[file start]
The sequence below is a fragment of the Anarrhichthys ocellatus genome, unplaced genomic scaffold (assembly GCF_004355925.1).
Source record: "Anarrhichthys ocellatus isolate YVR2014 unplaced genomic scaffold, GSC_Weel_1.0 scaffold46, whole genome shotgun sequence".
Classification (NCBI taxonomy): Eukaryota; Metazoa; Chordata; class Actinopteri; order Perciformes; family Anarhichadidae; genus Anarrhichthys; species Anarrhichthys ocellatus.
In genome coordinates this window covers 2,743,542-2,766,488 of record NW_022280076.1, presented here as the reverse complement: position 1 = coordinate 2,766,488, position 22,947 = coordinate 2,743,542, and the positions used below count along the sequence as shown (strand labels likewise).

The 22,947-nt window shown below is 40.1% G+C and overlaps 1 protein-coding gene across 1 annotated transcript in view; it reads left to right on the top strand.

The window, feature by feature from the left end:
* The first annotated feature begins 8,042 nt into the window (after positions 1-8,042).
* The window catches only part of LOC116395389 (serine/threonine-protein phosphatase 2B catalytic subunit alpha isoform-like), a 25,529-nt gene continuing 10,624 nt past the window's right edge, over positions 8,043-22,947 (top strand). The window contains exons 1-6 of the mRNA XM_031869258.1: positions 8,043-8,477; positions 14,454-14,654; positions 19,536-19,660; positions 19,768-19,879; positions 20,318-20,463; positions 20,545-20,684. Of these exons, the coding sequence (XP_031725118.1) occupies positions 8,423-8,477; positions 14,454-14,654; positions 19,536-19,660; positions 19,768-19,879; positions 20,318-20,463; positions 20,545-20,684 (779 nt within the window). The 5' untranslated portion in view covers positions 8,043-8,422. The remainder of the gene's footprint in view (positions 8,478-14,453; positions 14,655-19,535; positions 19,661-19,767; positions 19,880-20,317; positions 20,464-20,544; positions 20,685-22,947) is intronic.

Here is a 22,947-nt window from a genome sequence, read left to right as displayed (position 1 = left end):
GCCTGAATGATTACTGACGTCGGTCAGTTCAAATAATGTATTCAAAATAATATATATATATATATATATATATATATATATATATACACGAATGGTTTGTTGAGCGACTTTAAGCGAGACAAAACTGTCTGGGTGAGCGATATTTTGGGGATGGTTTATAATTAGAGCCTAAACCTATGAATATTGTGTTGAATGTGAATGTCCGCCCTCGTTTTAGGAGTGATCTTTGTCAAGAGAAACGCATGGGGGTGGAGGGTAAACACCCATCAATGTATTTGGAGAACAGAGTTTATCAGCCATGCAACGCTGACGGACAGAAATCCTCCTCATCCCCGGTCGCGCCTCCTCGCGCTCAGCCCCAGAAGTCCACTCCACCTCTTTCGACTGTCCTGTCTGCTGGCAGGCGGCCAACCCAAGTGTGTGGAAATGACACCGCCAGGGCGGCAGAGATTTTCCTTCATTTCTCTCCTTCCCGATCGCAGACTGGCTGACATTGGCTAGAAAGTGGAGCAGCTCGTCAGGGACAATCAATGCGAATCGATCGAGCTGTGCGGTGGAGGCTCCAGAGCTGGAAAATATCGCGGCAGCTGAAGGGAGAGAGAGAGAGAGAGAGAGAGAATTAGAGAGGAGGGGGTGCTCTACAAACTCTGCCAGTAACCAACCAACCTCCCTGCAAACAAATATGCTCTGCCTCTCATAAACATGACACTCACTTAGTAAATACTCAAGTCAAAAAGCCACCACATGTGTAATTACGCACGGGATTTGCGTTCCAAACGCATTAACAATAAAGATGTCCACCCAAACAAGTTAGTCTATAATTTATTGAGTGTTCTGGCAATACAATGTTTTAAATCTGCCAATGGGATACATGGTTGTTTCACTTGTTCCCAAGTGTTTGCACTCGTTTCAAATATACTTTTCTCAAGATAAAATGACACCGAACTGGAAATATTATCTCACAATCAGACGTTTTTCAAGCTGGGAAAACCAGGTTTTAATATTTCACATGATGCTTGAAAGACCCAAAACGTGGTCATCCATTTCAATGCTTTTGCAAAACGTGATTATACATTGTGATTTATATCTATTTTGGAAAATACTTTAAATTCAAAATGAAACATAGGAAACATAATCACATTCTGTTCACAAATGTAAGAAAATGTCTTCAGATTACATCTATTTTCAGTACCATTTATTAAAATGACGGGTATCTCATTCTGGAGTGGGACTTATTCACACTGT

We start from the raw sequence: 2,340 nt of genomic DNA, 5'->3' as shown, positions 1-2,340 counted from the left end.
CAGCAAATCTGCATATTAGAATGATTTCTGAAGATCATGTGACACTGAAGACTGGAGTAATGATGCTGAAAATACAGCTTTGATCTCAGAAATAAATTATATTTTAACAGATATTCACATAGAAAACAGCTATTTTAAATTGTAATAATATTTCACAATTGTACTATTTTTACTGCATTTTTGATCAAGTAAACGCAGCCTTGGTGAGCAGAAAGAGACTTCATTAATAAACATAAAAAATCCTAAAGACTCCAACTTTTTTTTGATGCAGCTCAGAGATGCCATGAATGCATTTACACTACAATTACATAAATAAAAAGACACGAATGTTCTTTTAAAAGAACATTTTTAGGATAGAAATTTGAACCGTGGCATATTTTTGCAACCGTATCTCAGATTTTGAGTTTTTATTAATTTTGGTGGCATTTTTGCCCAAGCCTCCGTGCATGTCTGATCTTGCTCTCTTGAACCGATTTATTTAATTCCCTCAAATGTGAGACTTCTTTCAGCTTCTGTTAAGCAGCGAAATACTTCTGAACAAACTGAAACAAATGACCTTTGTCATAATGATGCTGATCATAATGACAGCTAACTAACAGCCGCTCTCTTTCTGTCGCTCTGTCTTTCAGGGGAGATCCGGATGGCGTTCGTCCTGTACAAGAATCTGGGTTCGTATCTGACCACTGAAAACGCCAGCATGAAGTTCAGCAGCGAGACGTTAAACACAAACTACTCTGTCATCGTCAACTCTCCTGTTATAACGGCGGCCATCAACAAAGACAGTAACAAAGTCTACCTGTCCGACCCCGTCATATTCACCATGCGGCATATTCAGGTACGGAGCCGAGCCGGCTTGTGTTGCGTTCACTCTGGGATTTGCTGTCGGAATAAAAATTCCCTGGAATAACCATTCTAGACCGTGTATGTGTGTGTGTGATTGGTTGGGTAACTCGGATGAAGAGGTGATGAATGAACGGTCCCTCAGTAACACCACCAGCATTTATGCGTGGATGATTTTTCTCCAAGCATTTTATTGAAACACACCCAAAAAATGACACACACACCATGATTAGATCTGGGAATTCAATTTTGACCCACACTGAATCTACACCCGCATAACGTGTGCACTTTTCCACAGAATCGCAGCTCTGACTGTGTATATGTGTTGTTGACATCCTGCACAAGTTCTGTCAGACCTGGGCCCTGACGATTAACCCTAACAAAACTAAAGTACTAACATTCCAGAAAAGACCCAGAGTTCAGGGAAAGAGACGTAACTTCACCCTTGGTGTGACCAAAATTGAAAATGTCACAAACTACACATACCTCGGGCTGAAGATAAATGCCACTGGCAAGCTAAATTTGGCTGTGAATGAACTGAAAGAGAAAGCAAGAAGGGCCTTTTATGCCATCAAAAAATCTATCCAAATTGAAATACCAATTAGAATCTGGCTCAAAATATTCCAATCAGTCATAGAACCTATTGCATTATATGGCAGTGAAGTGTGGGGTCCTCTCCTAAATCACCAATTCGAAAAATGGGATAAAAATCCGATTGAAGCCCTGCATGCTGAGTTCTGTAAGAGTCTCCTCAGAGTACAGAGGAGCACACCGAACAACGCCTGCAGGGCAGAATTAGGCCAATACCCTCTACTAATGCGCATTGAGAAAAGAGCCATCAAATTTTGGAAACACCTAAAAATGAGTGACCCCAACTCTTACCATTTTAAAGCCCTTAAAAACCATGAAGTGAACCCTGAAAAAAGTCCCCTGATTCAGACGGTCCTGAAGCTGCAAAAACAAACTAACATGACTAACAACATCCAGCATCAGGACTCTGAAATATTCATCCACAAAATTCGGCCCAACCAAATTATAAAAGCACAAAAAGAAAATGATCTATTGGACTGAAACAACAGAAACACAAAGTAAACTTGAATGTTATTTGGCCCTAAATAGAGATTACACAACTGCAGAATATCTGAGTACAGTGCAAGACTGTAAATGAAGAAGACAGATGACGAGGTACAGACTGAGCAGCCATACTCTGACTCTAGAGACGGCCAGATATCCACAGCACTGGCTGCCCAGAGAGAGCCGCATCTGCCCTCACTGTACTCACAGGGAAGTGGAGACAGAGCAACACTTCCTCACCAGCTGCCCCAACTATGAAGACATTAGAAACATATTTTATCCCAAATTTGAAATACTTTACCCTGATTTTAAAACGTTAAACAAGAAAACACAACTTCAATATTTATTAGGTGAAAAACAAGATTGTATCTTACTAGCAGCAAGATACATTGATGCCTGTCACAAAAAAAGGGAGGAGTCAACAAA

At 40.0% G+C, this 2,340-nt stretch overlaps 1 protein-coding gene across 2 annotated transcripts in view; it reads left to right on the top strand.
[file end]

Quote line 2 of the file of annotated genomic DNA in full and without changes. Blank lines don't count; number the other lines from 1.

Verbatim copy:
Source record: "Anarrhichthys ocellatus isolate YVR2014 unplaced genomic scaffold, GSC_Weel_1.0 scaffold46, whole genome shotgun sequence".